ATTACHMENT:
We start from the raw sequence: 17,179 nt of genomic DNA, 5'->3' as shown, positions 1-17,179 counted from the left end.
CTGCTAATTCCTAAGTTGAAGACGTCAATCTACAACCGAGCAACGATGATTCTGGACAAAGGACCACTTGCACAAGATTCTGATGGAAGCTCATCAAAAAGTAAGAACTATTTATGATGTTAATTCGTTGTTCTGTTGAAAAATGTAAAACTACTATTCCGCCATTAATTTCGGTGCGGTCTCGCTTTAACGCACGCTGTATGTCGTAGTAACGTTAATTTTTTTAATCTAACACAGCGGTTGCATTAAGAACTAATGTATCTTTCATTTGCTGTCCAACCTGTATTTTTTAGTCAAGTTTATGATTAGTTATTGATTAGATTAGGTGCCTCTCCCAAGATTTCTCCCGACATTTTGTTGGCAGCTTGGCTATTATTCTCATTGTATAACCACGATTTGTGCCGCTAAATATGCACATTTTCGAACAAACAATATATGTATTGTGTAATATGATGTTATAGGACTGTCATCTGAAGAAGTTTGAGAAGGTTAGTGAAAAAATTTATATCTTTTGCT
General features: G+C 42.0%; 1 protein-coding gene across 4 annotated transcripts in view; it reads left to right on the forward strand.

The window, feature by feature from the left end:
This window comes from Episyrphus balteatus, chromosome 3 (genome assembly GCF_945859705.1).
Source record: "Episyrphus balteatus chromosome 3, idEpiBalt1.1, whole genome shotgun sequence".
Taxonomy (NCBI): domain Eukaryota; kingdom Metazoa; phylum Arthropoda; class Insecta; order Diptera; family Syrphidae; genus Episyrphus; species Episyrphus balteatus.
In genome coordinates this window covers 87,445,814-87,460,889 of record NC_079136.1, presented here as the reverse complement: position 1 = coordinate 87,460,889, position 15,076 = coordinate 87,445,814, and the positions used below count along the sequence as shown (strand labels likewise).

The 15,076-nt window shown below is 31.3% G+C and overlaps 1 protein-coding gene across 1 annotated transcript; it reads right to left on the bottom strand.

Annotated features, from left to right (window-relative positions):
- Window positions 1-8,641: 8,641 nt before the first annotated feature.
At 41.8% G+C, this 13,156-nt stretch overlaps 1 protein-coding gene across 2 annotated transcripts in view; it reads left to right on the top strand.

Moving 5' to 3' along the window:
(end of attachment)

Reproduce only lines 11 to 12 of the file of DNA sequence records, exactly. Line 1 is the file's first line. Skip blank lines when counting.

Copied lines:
- Window positions 1-8,641: 8,641 nt before the first annotated feature.
At 41.8% G+C, this 13,156-nt stretch overlaps 1 protein-coding gene across 2 annotated transcripts in view; it reads left to right on the top strand.